Shadow health secretary Jonathan Ashworth said he would not comment on an individual’s private life.

But he told BBC Breakfast: “Obviously we should all be following the social distancing rules because it’s absolutely vital that we all do what we can to suppress this virus.”

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Analysis box by James Gallagher, health and science correspondent

Prof Neil Ferguson is one of the world’s most influential disease modellers.

He is director of the MRC Centre for Global Infectious Disease Analysis.

The centre’s mathematical predictions advise governments and the World Health Organization on outbreaks from Ebola in West Africa to the current pandemic.

It was that group’s work, in early January, that alerted the world to the threat of coronavirus.

It showed hundreds if not thousands of people were likely to have been infected in Wuhan, at a time when Chinese officials said there were only a few dozen cases.

But he shot to public attention as “Professor Lockdown”.

In mid-March, the maths showed the UK needed to change course or a quarter of a million people would die in a “catastrophic epidemic”.

Those calculations helped transform government policy and all lives.

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Conservative MP Sir John Redwood suggested the circumstances behind Prof Ferguson’s resignation would not matter to the public.

“I presume he resigned because he was saying something differently from what he was doing himself,” he said.

“What matters to the nation is not that. What matters to the nation is are we getting the right advice and how do we get through this dreadful crisis?”

Prof Ferguson led Imperial College London’s Covid-19 response team, which published research in March warning 250,000 people could die without any action, before the government imposed the lockdown.

He specialises in infectious disease and has used mathematical modelling to provide information on disease outbreaks for the past 25 years.

He carried out modelling on the foot-and-mouth disease outbreak in 2001, and in the same year was awarded an OBE. He also provided data for the government during the bird flu outbreak in 2006 and swine flu in 2009.

A statement from the university said Prof Ferguson “continues to focus on his important research”.

UK National Health Service employee Anni Adams looks at new NHS app to trace contacts with people potentially infected with the coronavirus disease (COVID-19) being trialled on Isle of Wight,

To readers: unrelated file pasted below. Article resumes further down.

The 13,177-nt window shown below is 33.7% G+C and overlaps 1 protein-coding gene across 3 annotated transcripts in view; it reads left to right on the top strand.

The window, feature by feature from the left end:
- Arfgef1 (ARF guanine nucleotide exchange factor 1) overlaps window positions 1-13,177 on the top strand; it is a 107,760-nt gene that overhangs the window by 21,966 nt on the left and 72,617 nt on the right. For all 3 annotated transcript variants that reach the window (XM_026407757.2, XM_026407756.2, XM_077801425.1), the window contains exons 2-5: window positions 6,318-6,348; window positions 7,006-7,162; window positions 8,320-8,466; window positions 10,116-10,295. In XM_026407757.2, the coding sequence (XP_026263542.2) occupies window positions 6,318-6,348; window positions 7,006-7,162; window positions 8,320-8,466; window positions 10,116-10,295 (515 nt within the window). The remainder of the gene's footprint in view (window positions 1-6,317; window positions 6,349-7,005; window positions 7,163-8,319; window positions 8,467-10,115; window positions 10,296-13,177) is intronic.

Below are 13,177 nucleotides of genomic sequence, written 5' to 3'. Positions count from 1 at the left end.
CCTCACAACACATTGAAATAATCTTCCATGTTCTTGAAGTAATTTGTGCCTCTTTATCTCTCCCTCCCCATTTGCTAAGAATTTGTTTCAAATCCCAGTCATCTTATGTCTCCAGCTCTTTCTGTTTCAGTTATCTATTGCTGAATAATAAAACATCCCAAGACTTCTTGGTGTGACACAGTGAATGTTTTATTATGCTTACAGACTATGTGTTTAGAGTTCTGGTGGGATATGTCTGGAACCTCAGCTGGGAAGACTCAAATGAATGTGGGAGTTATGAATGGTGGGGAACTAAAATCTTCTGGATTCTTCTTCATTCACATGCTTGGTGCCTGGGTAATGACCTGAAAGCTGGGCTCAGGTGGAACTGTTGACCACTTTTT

Image captionOn Tuesday, a new NHS contact-tracing app was launched to key workers on the Isle of Wight
A member of clinical staff wears Personal Protective Equipment (PPE) as she gestures to a key worker at a drive-through test centre for the novel coronavirus at Royal Papworth Hospital in Cambridge on May 5, 2020. - NHS services have come under increased strain with the number of a patients hospitalised and requiring critical care because of the COVID-19 pandemic which has claimed over 30,000 lives in the UK. Mass testing has become a key part of the UK strategy in their battle against the virus.
Image captionAfter initially reaching its target of 100,000 tests, for the past three days the government failed to hit it
Clinical staff wear Personal Protective Equipment (PPE) as they clean the Intensive Care unit at Royal Papworth Hospital, during the coronavirus disease (COVID-19) outbreak, in Cambridge
Image captionStaff wear PPE as they clean the intensive care unit at Cambridge’s Royal Papworth Hospital

The government has said the UK is past the peak of the virus and on Sunday, Prime Minister Boris Johnson will set out a “road map” of how the country will come out of lockdown.

But he has warned that the restrictions should not be lifted too soon.

On Tuesday, Scottish First Minister Nicola Sturgeon set out the options for lifting the lockdown in Scotland – including whether people could be allowed to meet with a small social “bubble” of friends and family from different households.

In other developments:

Source: BBC